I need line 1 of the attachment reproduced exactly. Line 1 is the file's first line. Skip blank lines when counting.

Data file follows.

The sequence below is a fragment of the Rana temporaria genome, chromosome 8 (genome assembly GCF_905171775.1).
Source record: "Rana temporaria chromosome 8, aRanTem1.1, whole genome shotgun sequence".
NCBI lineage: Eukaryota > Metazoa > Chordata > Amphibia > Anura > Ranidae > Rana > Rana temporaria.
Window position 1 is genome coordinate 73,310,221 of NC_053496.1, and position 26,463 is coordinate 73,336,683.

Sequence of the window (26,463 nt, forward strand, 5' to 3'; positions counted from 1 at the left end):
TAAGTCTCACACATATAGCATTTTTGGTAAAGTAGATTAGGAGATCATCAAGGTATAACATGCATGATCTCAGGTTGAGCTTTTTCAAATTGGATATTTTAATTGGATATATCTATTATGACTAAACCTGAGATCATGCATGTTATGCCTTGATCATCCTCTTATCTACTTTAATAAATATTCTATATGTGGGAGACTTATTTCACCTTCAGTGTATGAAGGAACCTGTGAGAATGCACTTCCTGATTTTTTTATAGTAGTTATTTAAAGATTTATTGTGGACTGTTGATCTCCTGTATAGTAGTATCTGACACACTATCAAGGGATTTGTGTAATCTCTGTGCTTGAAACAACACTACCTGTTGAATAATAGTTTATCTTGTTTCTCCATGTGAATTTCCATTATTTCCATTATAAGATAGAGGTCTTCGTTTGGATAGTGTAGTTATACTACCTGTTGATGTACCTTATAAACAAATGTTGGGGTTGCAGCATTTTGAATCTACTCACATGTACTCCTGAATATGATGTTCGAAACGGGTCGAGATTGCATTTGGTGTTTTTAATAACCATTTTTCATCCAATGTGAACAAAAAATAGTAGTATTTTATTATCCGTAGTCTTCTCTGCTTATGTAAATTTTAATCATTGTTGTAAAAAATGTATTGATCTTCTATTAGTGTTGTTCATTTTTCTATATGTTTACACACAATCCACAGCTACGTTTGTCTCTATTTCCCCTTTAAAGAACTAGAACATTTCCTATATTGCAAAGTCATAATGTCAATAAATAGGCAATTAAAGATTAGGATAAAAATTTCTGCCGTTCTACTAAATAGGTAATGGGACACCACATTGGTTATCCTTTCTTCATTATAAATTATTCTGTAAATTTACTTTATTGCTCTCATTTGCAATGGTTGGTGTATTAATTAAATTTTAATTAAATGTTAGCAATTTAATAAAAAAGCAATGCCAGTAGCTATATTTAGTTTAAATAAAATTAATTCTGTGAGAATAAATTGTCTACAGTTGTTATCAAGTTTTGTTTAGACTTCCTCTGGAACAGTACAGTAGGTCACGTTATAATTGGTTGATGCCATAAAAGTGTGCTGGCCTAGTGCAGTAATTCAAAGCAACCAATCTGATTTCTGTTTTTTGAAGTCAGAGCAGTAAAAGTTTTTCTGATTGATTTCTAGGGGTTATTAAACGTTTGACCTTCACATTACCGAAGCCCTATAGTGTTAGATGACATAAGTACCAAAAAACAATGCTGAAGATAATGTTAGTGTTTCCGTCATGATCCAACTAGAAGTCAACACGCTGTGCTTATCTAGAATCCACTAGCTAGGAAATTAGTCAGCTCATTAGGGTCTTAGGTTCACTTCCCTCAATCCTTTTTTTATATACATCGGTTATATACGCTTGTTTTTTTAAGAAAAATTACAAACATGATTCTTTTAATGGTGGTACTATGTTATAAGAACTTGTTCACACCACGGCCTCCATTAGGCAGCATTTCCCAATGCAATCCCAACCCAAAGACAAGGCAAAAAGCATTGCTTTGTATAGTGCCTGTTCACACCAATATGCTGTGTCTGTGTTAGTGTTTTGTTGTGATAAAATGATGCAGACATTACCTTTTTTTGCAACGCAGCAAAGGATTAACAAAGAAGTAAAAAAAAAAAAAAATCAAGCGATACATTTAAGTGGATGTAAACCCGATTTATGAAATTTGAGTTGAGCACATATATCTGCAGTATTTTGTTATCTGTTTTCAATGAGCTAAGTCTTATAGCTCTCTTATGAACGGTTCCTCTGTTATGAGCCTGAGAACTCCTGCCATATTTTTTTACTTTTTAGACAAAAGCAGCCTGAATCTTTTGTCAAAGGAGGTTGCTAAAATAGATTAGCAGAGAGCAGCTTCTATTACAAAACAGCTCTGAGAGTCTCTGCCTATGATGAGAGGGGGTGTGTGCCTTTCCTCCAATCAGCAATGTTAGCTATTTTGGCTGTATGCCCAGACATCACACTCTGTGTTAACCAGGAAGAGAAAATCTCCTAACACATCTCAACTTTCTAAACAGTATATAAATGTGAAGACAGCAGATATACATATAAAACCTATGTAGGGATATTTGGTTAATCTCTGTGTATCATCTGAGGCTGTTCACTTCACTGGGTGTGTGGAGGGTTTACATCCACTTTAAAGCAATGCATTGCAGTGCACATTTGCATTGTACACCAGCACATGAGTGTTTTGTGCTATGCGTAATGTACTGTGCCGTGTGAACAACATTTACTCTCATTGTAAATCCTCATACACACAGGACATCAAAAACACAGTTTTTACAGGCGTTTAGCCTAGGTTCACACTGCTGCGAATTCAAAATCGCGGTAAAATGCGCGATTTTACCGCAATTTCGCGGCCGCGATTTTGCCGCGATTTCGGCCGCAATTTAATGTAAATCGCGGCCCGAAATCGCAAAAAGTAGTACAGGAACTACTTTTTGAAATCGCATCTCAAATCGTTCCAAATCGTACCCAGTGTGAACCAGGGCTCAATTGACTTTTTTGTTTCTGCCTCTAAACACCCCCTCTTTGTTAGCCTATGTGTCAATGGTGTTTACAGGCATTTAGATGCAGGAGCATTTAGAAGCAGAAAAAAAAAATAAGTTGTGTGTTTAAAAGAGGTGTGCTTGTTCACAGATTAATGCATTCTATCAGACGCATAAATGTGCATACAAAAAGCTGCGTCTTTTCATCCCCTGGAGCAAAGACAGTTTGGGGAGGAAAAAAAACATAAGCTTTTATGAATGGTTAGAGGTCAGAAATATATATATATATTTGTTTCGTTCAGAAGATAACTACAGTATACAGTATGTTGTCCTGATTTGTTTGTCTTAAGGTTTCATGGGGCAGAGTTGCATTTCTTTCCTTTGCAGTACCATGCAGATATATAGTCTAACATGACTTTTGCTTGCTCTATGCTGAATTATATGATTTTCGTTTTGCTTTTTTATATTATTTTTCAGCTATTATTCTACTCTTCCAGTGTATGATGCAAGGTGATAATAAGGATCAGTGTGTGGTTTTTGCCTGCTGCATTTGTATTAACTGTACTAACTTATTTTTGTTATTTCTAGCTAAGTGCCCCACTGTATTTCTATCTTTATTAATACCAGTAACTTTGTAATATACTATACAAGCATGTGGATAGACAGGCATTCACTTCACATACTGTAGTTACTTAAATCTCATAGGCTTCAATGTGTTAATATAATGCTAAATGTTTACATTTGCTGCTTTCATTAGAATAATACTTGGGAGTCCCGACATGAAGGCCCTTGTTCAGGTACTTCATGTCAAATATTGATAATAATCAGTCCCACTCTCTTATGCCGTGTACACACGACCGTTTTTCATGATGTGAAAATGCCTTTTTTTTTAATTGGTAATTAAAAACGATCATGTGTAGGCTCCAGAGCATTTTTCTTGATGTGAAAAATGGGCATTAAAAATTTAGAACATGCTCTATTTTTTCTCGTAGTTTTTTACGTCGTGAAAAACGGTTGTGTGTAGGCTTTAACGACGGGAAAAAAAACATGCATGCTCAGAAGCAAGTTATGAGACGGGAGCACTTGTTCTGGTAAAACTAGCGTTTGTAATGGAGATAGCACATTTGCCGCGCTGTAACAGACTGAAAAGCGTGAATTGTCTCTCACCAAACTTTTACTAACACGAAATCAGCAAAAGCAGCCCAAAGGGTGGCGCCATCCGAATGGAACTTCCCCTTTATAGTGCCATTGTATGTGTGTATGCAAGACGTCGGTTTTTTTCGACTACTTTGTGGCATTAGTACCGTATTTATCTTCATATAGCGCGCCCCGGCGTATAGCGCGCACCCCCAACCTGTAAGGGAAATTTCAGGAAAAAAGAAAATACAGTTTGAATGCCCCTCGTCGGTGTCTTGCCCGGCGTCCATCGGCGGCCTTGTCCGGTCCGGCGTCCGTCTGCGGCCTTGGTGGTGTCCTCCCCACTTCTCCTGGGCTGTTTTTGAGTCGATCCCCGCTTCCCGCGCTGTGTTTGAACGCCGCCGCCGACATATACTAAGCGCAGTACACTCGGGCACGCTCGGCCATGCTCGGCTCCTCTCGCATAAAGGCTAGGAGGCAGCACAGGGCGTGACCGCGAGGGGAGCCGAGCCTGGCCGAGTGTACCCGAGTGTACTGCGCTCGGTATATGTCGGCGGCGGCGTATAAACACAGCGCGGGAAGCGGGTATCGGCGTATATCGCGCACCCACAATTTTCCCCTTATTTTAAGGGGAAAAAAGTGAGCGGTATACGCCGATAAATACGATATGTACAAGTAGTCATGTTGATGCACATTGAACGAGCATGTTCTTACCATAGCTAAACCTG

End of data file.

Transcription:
The sequence below is a fragment of the Rana temporaria genome, chromosome 8 (genome assembly GCF_905171775.1).